Rudd Lays Blame On Self

Ricky Rudd says he’s got nobody to blame but himself.

He’s not going to blame the media for all this talk about him retiring. And he’s going to try and answer all of the media’s questions about it.

After all, Rudd said, he himself is the one that brought it up in the first place.

But he did have a little bit of help. All of the recent talk about Rudd’s retirement from Winston Cup Series racing, he said, stems from a couple of things:

One is the “Iron Man” record of 656 consecutive starts, which he’ll accomplish by taking the green flag in the May 26 Coca-Cola 600 at Lowe’s Motor Speedway. The other, Rudd said, is the rumor that Elliott Sadler – who recently announced that he was leaving the No. 21 Wood Brothers team at the end of the season – was headed to Robert Yates Racing to take over the seat of Rudd’s No. 28 Havoline Taurus.

“Because of this milestone, because of all the races that I’ve run, the next thing that comes up usually is, ‘how much longer are you going to be around?’” Rudd said. “To be honest with myself, I’m not really sure. But all of this really got stirred up with this consecutive start record.

“That’s a lot of races to run. I’m not 20 years old anymore. I’m 45. I’ve got nobody to point fingers at but myself. When I was asked, ‘how much longer are you going to be doing this?’, I said, ‘I don’t know. I’m going to take it on a year-to-year basis. That’s kinda how I got started, and I’m sticking to that.’

“So, it’s really my fault, because when you say something like that, it’s difficult not to look at it in a deeper sense, and people want to know exactly what you meant by that. You’ve got to tell them what’s what. So I think that’s the way that all of this gets cropped up – because of this award and being around so long.”

Rudd has mentioned retirement in the past, but never mentioned any specific time frame. Tuesday at Lowe’s Motor Speedway, he hinted that there was a chance he would retire at the end of this season, and that it was possible that he might not be in the No. 28 Havoline Taurus at Robert Yates Racing, but not by his choice.

“I’m 45 years old, and I won’t be doing this when I’m 50, that’s for sure,” said Rudd, who’s 10th in the Winston Cup standings heading into Charlotte Speedweeks. “So, somewhere in the next four or five years, I’ll be sitting on the sidelines.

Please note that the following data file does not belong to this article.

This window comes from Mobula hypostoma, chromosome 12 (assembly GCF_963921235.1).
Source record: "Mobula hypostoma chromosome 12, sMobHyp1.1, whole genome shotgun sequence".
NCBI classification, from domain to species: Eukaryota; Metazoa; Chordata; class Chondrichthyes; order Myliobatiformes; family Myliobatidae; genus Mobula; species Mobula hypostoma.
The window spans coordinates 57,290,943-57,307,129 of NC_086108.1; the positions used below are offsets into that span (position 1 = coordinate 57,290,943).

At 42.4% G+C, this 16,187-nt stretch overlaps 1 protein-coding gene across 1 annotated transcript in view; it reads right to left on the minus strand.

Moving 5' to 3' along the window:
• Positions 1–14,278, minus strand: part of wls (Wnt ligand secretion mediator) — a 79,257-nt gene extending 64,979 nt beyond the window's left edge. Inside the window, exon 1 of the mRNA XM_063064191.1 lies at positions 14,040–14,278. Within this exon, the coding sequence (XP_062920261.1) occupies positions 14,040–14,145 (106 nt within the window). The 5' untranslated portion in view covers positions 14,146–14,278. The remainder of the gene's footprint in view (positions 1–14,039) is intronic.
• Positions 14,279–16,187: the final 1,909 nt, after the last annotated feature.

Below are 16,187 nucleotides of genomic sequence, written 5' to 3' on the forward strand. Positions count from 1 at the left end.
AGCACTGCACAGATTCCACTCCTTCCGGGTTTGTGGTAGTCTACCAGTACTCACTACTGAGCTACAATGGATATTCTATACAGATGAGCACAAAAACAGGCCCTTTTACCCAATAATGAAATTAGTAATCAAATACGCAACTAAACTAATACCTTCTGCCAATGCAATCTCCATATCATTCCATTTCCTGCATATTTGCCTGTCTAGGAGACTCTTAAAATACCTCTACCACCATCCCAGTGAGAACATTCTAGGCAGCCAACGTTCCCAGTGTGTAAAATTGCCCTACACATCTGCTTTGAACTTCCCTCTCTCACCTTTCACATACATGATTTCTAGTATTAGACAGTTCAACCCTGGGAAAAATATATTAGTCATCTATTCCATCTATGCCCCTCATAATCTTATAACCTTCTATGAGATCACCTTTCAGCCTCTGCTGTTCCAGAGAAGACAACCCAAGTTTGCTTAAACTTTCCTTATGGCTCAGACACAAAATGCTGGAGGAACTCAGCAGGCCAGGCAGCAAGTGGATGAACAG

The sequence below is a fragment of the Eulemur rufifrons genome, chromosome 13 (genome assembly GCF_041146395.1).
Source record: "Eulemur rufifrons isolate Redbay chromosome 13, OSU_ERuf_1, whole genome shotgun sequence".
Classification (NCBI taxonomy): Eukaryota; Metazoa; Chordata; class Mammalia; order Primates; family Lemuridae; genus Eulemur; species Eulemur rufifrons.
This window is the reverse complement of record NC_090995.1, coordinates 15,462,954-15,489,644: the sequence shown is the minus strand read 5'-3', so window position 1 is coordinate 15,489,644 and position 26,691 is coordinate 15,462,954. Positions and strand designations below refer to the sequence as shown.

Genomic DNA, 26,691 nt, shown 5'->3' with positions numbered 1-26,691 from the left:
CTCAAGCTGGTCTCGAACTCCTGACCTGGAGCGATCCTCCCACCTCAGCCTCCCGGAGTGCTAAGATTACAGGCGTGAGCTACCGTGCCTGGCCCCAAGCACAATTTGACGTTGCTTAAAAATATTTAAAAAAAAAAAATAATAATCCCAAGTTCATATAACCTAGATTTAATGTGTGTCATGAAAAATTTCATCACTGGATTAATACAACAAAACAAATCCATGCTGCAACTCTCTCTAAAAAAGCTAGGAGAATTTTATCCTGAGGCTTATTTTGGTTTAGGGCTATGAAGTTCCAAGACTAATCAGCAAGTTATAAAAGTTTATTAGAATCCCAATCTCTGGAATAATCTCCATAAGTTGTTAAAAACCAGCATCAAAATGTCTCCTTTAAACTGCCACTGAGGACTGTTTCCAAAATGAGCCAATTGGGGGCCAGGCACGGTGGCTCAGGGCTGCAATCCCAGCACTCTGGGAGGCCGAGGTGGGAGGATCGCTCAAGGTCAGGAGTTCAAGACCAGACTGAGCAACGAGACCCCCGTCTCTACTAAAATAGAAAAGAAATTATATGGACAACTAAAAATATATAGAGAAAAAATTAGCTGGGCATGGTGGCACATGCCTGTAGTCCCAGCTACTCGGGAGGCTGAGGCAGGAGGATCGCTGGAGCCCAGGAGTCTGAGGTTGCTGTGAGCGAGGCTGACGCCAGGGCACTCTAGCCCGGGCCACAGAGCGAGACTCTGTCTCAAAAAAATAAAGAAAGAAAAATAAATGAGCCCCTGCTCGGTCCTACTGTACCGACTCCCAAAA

“I don’t know if I can even get into that (retiring at the end of this season). It’s probably 60 percent of a chance that I’ll be back (next year) and 40 percent that I won’t. Really, I’m going to wait until July to see if I’m still healthy, and then make a decision on that. It doesn’t do anybody justice if I’m locked in on a contract long-term. If my health or my heart isn’t in it anymore, it just doesn’t make any sense for me to be there just to be out there. I’m not going to go out there and just make laps like some of these guys are doing.

“I’ve still got a lot of determination, and I still want to win races. That’s still my number one motivation. Again, I won’t know until I get to around July what I’m going to do the following year. I’d love to stay with Robert Yates Racing, but I’m not so sure. They might need somebody with a longer-term commitment, and I’m not going to be able to be the guy that’s going to do that. We’ll just have to wait and see where that leads us.”

Rudd’s contract with Robert Yates Racing is up at the end of the season. He’s been with the organization for two-plus years and has more-or-less been a full-time Winston Cup driver since 1979.

He’s won 22 races, including two with RYR last season. He tied Terry Labonte for the most consecutive Winston Cup starts – a streak that began in 1981 – last weekend at Richmond.

He’s never won a Winston Cup championship – something he says he’s ‘learned to live with but still wants to accomplish’ – but it “won’t be the end of the world if he doesn’t.” He said he’s feeling fine, so, physically, he’s capable of carrying on, but whether he wants to is a different matter.

“I’m 100 percent, and we’re just now getting this Havoline Taurus to run like we want it to,” Rudd said. “We got off to a slow start this season, but we’ve made a lot of gains. I take each race one at a time now, and I look at each race with the determination I had as a rookie. The determination is to go out there and get the very best finish we can. If the Havoline Taurus is up to par – and we know the motors are going to be up to par with the Yates organization – then we’ll go out there and try to win each and every race.”

Rudd said he can’t wait for Charlotte to be over and done with, just so all “Iron Man,” and perhaps the retirement talk, will die down.

But knowing the way scuttlebutt circulates around the Winston Cup garage area, he also knows there’s little chance of that happening.

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